HOME > Chowhound > China & Southeast Asia >
What's your latest food project?
TELL US

Kuala Lumpur - Delicious HK-Style Roast Goose at Wei Kee (伟记烧鹅)

k
klyeoh Nov 26, 2011 02:13 AM

Tasted some really fabulous HK-style roast goose at lunch today. Wei Kee Restaurant at Medan Imbi was pointed out to me by fellow KL-based Chowhound, mikey8811, after our lunch at Sun Fong Bak Kut Teh a couple of months ago. It was a great rec!!

The chef-proprietor, Yong, was an extremely friendly, articulate host. The roast goose - based on his family's century-old recipe (his uncle runs a roast goose restaurant in Sham Tseng, HK) - was perfect: melt-in-the-mouth, very tasty flesh, and the crisp, fragrant skin.

The perfect accompaniment to the roast goose was the restaurant's home-made noodles, lightly dressed with fish sauce.

Other dishes we tried were:

- roast pork. Like the roast goose, the pork was also very well-marinated before being roasted, resulting in subtly-flavored delicious meat and biscuit-crisp crackling skin. Not as good as Wong Kee in Pudu (http://chowhound.chow.com/topics/754791) but still in a class of its own.

- braised tofu with minced pork and scallions. I loved this dish - simply bursting with flavors.

- pork and dried mustard leaves soup, which was light and went well with the other dishes at today's lunch.

Just the perfect meal to start my weekend in KL. It was a simple restaurant, and the price for this whole meal for 3 persons (plus drinks) was RM89 or USD28.

Definitely worth a return visit.

Address details
=============
Restoran Wei Kee (伟记饭店深井烧鹅
)10 Medan Imbi (Off Jalan Imbi)
55100 Kuala Lumpur
Malaysia
Tel: 03-2144 6363

 
 
 
 
 
 
 
  1. Charles Yu Nov 26, 2011 06:51 PM

    Wow!! KL ' Yung Kee ' and better!! With Hong Kong using a lot of freshly frozen 'caged' products nowadays, I'm sure the KL 'free range' version should taste better?!
    Century old recipe of 'Hong Kong's famous Sham Tseng' roast goose ended up in KL??!! Sounds like a great script for a 'National Treasure' movie!!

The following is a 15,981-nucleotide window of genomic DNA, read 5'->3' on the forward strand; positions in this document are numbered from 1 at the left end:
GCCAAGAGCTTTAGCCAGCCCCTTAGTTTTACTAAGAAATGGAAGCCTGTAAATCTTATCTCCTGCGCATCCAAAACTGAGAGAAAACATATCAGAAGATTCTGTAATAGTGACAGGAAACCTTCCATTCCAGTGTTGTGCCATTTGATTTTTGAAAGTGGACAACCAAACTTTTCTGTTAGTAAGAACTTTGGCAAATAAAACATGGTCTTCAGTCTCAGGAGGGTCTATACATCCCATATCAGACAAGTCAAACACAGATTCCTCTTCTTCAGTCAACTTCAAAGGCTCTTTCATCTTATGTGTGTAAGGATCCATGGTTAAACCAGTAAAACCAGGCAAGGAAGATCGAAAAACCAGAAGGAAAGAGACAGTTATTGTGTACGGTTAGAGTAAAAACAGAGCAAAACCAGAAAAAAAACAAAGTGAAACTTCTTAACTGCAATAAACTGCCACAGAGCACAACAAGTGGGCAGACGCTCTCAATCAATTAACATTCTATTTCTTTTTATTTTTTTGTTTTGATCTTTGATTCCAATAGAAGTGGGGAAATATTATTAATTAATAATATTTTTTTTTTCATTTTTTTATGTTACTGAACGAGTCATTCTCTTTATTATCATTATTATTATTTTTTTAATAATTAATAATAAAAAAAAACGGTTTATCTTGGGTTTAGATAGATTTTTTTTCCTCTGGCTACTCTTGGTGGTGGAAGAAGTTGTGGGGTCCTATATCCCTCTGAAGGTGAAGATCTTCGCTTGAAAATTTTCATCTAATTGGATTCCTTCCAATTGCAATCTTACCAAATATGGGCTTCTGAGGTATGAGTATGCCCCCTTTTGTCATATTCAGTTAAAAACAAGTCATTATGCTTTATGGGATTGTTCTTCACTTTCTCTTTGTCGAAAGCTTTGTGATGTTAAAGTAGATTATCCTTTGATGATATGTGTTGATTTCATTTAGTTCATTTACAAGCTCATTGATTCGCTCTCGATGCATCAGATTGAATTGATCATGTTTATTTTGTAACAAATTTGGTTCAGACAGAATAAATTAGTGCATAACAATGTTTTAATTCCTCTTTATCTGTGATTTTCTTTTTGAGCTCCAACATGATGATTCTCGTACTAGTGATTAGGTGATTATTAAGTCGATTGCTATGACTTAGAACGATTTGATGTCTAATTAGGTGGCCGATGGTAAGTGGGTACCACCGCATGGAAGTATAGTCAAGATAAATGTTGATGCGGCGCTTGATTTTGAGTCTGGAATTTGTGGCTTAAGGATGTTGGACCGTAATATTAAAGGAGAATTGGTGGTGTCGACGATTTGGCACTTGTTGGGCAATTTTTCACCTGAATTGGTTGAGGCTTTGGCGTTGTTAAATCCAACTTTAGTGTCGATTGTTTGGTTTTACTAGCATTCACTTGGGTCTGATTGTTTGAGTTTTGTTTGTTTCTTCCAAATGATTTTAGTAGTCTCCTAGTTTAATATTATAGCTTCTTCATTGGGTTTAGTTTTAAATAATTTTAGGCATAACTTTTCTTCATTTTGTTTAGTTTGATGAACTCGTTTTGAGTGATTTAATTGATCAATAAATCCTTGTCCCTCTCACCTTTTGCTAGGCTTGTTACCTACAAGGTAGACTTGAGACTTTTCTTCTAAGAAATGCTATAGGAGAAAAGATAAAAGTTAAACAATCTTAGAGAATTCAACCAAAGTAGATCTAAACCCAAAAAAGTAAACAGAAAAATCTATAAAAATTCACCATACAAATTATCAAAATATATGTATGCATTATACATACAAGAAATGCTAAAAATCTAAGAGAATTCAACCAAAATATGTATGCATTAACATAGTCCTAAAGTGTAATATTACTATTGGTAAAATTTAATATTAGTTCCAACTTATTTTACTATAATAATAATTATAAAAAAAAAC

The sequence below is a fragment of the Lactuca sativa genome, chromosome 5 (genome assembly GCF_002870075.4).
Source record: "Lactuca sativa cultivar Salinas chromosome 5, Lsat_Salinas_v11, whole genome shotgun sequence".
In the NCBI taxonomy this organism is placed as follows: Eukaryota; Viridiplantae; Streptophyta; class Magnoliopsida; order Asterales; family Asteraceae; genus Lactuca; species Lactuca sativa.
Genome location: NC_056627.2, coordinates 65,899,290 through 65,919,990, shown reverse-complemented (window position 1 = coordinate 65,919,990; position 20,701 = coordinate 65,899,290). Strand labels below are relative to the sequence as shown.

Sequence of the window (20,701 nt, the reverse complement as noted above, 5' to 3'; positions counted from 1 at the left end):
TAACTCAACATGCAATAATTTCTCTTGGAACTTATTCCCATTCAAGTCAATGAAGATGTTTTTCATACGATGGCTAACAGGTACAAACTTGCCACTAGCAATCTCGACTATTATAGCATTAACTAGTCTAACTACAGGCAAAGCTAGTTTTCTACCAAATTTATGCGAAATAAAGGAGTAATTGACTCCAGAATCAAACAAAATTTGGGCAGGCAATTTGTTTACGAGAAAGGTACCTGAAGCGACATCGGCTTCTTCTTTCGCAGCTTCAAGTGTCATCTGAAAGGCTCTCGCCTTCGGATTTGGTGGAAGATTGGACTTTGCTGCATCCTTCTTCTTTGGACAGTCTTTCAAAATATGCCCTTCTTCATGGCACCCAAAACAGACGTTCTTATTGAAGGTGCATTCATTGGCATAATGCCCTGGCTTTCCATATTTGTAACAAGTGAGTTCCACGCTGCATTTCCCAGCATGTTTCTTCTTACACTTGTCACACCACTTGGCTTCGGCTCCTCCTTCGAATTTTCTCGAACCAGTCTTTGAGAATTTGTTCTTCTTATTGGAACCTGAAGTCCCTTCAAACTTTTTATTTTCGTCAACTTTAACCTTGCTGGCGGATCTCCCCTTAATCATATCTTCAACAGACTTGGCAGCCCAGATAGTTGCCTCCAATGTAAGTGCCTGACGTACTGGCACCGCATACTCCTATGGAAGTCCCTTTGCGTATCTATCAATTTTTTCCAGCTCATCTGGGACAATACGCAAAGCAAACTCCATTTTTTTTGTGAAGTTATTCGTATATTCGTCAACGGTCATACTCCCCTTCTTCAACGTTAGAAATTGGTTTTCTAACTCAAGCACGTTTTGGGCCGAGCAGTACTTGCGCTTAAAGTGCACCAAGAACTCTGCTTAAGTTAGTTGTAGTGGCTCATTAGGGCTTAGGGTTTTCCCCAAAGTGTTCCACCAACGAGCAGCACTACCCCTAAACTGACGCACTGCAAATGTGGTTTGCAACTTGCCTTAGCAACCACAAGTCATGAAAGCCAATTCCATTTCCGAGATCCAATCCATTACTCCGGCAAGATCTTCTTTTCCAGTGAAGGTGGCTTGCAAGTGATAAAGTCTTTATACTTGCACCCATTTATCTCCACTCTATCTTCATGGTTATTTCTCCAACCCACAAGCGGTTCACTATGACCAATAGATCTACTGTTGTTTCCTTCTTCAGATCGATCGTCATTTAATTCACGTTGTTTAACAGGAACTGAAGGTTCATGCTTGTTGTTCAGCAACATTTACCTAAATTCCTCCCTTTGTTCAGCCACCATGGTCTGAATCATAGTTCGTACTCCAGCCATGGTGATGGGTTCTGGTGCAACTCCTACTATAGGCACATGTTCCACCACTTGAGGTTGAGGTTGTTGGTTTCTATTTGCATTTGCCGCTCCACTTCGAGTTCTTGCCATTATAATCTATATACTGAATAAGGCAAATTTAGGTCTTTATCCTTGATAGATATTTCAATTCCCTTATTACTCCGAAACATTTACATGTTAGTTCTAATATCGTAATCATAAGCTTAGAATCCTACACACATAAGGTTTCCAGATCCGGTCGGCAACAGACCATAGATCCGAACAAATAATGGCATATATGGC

9 Replies
    1. re: Charles Yu
      klyeoh Nov 27, 2011 04:49 AM

      Charles, they import their geese from China and Hungary - so must be frozen as well!

      But Wei kee's roast goose tasted much better than the ones I had from my two previous trips to Yung Kee (not the exclusive 4th floor, but at the cattle-class floors "below deck"). I guess Wei kee being a small restaurant, and only catering to a limited number of clientele here does have its advantages. Yung Kee, on the other hand, serves hundreds at each meal-time, so the quality has got to give somehow :-(

      1. re: klyeoh
        l
        Lau Nov 27, 2011 12:09 PM

        wow this looks awesome

        are one of these the place in HK?
        http://www.openrice.com/english/restaurant/sr2.htm?shopid=16239
        http://www.openrice.com/english/restaurant/sr2.htm?shopid=3080

        i agree with you re: Yung Kee, I wasn't that impressed by their goose last time i had it, the meat wasn't very tender
        http://www.lauhound.com/2010/11/yung-...

        1. re: Lau
          Charles Yu Nov 27, 2011 02:24 PM

          'meat wasn't very tender' might not necessarily reflect the goose you had was inferior! On the contrary, 'live free range' goose might be used in your case and tends to give that 'more chewy' texture. The toughness and chewiness compensated by the more flavourful meat! For more tender meat, try the roast 'duck', in Yat Lok or Joy Hing instead!